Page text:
2. Sarah says:

    I have a male 9 month old and his fantastic but has started to be naughty when I take him
    For a walk. We go up the fields and play throughout with his toys but when it’s time to go on the lead he won’t come. I have tried everything! Calm, firm etc but he just want to carrying on playing. This just happened over night! I am the main walker but this week my husband is doing it cause standing in the pitch black field has put me off!
    Any idea pleases? Oh! At home he listion perfect!

  3. Damian says:

    My female border collie starting to do the same thing. What I did was to hide the lead and during the walk call her. Every time she came close to me I would give a click on the clicker and drop a treat.

    Eventually when she was close enough I would put her on the lead and give her several treats and praise.

    This can be practiced in the house or garden.

    I now have a dog that sits on command when she sees the lead.

    • Sarah says:

      Thank you Damien, I’m pleased to say I cracked it in a week. I tried that at first but he was too clever to know what I was doing. lol I just ignored him, took his toy and walked away and when he went on the lead I over praised him.
      Must add at home I would start and stop games throughout the day and use hand and voice commands for enough! really think that helped!

  4. Deborah says:

    Have a 10yr male altered Border Collie that was a puppy rescue but unfortunatley just thrown into a back yard with another dog. So now I’ve got him and he’s improved so much. A very good dog in the house, minds pretty well except:
    Had very bad dog domance agression. We’ve tried taking him to a dog park but he freaks out and wants to go after all the other dogs and knaw on their heels. When a happy friendly dog comes up to him he does the same and the other good dog reacts like he’s just met a nut case and will leave.
    He’s great with the other dogs in the house and it was not a long transition for the adjustment but it’s like he just can’t learn that ALL other dogs are OK
    Also: He has people agreession but only to specific individuals. We can have a house party and he’s fine with everyone, even my sister-in-law that hates dogs but then someone (typically female) will come in and BAM he attacks again the heel/ankle biting.
    We’ve tried walking him in public places and he’s good until he gets triggered and we just can’t figure it out. He even went balistic on a dog trainer – that was embarrassing. It was suggested to put him down.
    We’ve had him many years now and he’s come a very long way. We are committed to him for his life but would like to get over this issue.

  5. Candice says:

    I have a 3 year old border collie who has always had issues, but they are getting worse. She was a rescue at 3 months old and I’m not exactly sure what happened to her, but i know she hates children and some men. We do not have children and we do not subject her to being around children, but on the few occasions children were around she focused right in on them and with hair up on her back she would not stop barking and lunging at them. Now we just kennel her when children are around as we feel she must have been abused by children and the reason for her behavior is fear. Lately she has been nipping and growling at our male friends so she is getting worse. She doesn’t normally growl at us, but on a few occasions in her sleep if she is touched she will growl, but quickly stops when she wakes up. I don’t think she is showing aggression towards us not yet anyhow. I’m afraid for her. We love her so much and think she is a great dog. why can’t she be great to everyone else?

    • Elizabeth Rodgers says:

      I do hope your issues with your bc are over now but in case they are not …. Some 16 years ago I obtained a 10 month old border collie bitch from a rescue home who had similar issues. In fact, when friends with children were coming around they were actually asked either to leave the children at home or to ensure that the child was actually capable of sitting still, no running, no shouting, no loud noise, no screaming, no wild movements etc etc and I would greet them at the door and give the child a little bag of treats which, once quietly settled, I would bring the dog in (on a lead) make her sit quietly beside me and eventually lengthen the lead allowing her to sniff the child – who had a treat on her open hand. Very slowly the dog learnt that children could actually be okay. I would never EVER trust her with a child, but under strict rules and supervision the occasional SHORT visit with a child was tolerated. with men she had been a nightmare – she would just lunge at any man passing her, with no warning that was visible to anyone except someone who knew her well. We did exactly the same thing with male visitors, and made sure the vast majority of male visitors were dog friendly, understood dogs and were willing to put up with the odd nip!!!! (a nip to a child never occurred because we were extremely vigilant – sadly a nip to a male visitor happened just three times in her whole life – never a bite, always a warning nip and each time a totally understandable situation lead to the warning). It took three years to teach her that no male was ever going to hurt her again but I tell you she turned into an absolutely rock solid dog where men were concerned. Visiting children – well we tried to discourage that as much as possible LOL (neither of us were very child friendly ourselves unless the children were impeccably behaved – few and far between!). perseverance and consistency are the key here – make sure every male visitor understands precisely how to behave, that the dog understands the boundaries too.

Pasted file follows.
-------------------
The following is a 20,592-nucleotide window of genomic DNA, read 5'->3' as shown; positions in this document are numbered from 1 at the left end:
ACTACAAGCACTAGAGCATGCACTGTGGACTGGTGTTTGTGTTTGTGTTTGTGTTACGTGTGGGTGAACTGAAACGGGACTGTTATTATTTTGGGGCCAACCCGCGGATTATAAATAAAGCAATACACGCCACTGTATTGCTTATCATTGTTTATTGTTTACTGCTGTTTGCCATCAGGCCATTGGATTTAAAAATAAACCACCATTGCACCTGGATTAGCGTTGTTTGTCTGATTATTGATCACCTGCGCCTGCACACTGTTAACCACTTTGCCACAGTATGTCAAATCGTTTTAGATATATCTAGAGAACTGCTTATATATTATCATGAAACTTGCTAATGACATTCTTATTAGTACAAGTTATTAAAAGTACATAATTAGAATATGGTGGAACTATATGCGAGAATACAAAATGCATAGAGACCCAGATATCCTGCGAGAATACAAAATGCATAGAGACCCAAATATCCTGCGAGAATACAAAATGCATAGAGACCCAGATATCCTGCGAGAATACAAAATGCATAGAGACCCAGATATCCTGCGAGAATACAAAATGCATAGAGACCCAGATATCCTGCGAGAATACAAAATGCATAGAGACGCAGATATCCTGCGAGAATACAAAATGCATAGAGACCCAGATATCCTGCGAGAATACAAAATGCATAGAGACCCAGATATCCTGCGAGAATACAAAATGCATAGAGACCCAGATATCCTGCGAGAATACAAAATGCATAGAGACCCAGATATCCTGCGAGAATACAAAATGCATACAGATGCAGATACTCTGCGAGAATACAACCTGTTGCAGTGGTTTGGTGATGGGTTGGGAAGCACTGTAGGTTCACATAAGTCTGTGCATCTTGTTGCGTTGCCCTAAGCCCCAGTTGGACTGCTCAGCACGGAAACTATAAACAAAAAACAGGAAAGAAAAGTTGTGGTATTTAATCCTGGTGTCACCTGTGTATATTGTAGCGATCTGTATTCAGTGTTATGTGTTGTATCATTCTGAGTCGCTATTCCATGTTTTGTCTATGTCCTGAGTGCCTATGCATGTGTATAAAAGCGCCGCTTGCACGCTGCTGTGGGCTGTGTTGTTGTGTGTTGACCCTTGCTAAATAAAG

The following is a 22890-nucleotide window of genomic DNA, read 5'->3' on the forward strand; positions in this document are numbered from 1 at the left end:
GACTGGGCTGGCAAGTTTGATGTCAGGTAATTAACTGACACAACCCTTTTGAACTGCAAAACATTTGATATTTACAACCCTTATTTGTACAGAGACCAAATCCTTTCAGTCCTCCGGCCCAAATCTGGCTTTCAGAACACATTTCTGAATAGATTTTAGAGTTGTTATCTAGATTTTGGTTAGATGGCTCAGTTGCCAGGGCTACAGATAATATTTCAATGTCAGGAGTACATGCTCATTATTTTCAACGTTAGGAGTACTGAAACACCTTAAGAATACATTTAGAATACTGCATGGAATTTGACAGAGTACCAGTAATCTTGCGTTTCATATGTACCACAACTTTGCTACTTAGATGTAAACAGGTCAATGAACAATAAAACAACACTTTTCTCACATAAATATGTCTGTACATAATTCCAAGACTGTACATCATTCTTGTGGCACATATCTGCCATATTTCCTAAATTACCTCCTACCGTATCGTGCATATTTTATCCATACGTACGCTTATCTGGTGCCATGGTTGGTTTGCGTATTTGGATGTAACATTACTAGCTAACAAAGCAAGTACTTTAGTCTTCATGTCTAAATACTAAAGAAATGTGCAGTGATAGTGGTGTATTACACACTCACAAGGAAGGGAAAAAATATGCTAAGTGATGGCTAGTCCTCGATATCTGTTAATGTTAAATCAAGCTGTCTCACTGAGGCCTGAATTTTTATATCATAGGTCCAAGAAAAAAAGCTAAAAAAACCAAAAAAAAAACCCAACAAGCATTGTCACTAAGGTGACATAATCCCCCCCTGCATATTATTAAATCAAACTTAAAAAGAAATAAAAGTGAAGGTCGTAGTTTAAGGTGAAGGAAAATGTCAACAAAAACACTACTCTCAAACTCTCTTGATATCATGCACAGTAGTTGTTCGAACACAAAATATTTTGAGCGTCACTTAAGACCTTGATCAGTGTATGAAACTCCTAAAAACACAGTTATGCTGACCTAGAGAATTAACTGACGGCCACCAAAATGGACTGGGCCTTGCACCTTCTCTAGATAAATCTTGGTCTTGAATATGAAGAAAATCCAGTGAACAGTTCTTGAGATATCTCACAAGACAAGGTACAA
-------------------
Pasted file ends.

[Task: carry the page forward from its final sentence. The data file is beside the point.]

6. Shawn Odom says:

    I NEED HELP. I got my border collie at a year old, he had little to no training and hardly, to never, does any tricks he knows unless he knows i have a treat for him. My dad lives two houses down and his miniature dotson that’s in heat and he is non stop winning. I can ignore that but he knocked he’s food bowl over so i took my belt and whooped him, but he turned on me and snapped so i wore him out with my belt and made him go in his room and locked him in for a wile. I let him out and i went to ho outside and he wouldn’t get away from the door, and i don’t let him out without a leash so i placed my hand on his chest and pushed him back and he bit my leg then my coat and tore it and backed off so i walk around him and got my belt and whooped him agin and put him back in his room. how do i make him know I’m alpha male in the house and he is to fear and obey me??